She also knows how valuable and unique the lack of crowding is for TRNP and its visitors. While many of the park’s 700,000+ annual visitors traditionally drive the paved loop, Wendy recommends a different route.

“I would encourage people to get off the beaten path, either on a trail or off a trail, because this is one of the few parks in which you can actually go off trail. You can go with horses; you can hike,” Wendy says. “You come over horizons and you encounter scenery and you wonder when the last time people last saw that.”

She describes winter as an incredible time to visit the park.

“People think we’re closed in the wintertime, but we’re open all year, 24/7. One of my favorite things to do is to ski on the river with two inches of snow on the (frozen) river — that’s all you need on the river to ski.”

Asked if she has a favorite spot to visit in TRNP, her eyes light up as she declares, “I really don’t! Every day, every condition, every different kind of light — it’s all magical. And it extends for me to the larger Badlands area outside the park. There’s a lot of country to get lost in, and there’s so much history here.”


There is something about Wendy that shows she is completely comfortable in her own skin. As she approaches her 50th birthday this fall, she says she loves the place she is in her life.

“When I was in grade school, maybe 8 or 9 years old, I had these goals in my life: to go to Middlebury College, become a resource management specialist in the national park system, go to Alaska, and go into the Peace Corps, and I did all of those things before I was 30. It was really goal-oriented up until then.

“I’ve definitely evolved. I’m dream-oriented,” Wendy says. “I love to think about the big picture. I’ve come into this place in my life where I love to move to new places and look at huge-scale — I’m talking ecosystem-scale — possibilities. ‘What can be done in this place that has never been done before and what is something that is so universally huge that nobody else would even think about going there?’ Those are the kinds of challenges that move me now.”

Wendy didn’t always dream of being a park superintendent, but her excitement for relationship-building, the art of listening, and showing respect to everyone has naturally led her into a leadership role.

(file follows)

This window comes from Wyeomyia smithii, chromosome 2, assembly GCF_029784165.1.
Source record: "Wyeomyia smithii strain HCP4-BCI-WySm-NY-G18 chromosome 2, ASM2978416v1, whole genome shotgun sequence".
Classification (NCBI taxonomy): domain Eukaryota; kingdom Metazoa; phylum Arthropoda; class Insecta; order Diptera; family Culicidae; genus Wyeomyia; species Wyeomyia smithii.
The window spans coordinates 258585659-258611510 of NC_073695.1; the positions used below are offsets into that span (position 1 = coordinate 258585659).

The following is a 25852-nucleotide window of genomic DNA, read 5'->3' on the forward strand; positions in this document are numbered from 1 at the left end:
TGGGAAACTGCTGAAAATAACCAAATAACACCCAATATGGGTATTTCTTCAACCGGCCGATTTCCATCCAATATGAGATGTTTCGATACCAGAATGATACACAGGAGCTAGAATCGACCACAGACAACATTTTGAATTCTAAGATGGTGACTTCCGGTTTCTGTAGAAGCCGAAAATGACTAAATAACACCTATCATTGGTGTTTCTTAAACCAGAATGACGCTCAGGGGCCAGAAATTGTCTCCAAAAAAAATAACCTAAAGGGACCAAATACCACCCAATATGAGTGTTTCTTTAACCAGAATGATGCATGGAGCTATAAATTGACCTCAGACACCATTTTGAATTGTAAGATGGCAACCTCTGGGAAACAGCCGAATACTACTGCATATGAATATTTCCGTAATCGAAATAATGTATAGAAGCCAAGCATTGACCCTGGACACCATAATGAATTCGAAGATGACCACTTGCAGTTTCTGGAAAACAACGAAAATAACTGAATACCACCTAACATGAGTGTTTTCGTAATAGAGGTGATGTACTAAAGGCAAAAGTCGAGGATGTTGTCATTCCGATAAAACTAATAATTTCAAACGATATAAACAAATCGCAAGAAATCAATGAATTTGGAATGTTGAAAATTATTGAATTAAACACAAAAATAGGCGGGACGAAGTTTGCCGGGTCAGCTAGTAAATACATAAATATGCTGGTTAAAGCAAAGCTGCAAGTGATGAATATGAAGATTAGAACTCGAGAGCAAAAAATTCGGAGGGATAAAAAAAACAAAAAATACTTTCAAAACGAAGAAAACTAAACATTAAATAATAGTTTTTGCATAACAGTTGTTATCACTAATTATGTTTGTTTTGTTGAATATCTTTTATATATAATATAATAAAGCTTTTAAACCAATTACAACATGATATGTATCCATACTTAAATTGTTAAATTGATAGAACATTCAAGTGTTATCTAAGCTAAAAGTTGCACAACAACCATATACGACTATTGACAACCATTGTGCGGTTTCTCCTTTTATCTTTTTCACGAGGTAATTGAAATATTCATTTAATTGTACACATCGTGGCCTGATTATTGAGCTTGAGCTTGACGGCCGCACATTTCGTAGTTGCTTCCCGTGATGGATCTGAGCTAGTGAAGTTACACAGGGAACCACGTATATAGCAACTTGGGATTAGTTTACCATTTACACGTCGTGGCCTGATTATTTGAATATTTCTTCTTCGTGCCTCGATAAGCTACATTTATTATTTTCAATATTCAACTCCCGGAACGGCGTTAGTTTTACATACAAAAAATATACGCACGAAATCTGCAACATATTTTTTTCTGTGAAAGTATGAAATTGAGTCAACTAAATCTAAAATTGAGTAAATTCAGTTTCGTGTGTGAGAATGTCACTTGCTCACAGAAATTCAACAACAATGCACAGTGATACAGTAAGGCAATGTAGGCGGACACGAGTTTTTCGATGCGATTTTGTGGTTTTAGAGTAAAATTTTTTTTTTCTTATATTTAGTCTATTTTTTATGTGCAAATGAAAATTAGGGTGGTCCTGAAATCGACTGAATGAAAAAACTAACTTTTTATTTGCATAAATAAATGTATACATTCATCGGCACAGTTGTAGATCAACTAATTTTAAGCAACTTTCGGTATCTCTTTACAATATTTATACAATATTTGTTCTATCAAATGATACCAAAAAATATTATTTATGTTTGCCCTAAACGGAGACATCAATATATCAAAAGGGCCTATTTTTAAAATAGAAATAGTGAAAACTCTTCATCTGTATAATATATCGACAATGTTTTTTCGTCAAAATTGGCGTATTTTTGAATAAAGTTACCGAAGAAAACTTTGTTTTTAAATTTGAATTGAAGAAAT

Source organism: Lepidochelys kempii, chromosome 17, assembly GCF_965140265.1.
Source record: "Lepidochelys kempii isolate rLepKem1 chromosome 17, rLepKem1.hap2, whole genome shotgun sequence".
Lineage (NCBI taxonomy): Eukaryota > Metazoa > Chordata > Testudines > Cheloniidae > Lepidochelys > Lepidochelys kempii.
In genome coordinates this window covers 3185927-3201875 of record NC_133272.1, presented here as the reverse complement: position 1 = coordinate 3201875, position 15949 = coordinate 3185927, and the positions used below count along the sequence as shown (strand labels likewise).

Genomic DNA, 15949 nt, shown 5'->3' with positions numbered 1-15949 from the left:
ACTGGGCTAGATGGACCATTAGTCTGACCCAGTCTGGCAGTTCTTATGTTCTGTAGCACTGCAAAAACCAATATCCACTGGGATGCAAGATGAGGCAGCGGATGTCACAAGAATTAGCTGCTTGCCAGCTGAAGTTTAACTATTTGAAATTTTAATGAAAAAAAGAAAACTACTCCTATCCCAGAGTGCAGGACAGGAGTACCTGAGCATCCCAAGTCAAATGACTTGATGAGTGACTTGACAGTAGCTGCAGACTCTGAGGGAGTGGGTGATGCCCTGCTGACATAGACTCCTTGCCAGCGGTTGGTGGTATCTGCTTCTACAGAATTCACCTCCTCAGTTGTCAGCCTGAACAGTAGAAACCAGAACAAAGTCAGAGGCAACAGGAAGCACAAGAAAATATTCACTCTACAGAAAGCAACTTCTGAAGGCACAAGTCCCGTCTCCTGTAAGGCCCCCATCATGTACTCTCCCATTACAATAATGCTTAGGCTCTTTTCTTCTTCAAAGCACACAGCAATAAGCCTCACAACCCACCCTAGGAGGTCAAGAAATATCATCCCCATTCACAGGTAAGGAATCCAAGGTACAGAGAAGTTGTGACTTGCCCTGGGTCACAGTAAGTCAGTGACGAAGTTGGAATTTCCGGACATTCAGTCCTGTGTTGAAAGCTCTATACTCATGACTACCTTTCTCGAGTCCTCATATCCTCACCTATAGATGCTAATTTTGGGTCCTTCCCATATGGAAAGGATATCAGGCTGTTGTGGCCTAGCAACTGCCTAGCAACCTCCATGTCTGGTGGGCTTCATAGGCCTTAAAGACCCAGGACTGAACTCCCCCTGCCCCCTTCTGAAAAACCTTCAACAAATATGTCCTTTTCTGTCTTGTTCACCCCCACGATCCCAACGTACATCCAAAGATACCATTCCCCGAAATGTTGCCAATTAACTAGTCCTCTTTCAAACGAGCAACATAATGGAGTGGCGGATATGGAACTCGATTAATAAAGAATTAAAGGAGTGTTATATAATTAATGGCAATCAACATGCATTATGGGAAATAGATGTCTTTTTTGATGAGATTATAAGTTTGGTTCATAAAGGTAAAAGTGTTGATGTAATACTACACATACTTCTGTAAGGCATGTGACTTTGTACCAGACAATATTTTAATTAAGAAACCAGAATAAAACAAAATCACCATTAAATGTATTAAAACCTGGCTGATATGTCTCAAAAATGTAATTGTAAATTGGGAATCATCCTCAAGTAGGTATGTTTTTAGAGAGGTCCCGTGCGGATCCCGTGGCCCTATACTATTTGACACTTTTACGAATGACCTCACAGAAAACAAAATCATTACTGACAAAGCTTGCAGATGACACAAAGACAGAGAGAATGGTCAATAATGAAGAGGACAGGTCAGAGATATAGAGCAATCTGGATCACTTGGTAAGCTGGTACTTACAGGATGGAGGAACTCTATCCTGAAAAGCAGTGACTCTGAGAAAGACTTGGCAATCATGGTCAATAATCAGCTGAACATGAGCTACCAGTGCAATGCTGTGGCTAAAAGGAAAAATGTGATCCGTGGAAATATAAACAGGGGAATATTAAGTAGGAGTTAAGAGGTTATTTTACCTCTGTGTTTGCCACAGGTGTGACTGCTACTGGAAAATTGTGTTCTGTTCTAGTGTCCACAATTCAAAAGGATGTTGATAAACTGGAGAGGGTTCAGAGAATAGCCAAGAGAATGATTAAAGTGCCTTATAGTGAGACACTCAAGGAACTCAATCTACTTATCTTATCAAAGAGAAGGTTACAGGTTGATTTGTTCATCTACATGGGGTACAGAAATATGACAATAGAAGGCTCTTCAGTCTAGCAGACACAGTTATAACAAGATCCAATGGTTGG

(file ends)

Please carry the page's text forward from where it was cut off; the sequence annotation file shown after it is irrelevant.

As superintendent, Wendy is tasked with taking care of the park’s resources, taking care of her staff, and leveraging the park’s partnerships.

She considers herself a seed-planter of ideas, giving the framework and encouragement to the many entities at play in Western North Dakota to create a future that benefits everyone.

“Western North Dakota is an ecosystem of recreation and resource protection,” Wendy says. “With the energy industry poised to produce two million gallons per day, and the communities having grown the way they have grown — Dickinson, Williston, Watford City, even Medora — I feel that Western North Dakota is in this place where we can rethink our relationship with the earth and how we recreate with the earth, how we use the earth, how we live in communities and how we expand our values to the larger ecosystem. TRNP is right at the core of that, as a core protected area.”

Wendy recognizes the value each cultural and economic group brings to our region.

“There are various different uses outside of our core protected area that are all relevant, all necessary, all exciting. And there’s so much collaboration potential there that if we all worked in different ways, I think we could have a model in Western North Dakota that’s not been seen anywhere else in the world.”


With three distinct units and 70,000 acres, challenges facing Wendy and other park leadership today range from the practical to the big-picture. They plan long-term solutions for issues like managing genetic diversity within their bison population, proactively anticipating what chronic wasting disease could do to the elk herd and park resources, and working with an erosive landscape (an example just this year is having to close off a portion of the park loop drive due to the massive slumping that destroyed a stretch of road.)

But, from Wendy’s big-picture mindset, the biggest challenge today is successfully reconciling the dual mission of the national park service.

“The National Park Service was created to protect and preserve the natural and cultural resources for this and future generations,” Wendy explains, “So, there’s a resource protection mandate, and it’s for the benefit and enjoyment of the people.”

Part of her role at TRNP, then, is constantly assessing and analyzing what the public wants, whether that means more hikeable trails, more ranger-led programs, or more collaborations with community organizations and educational institutions.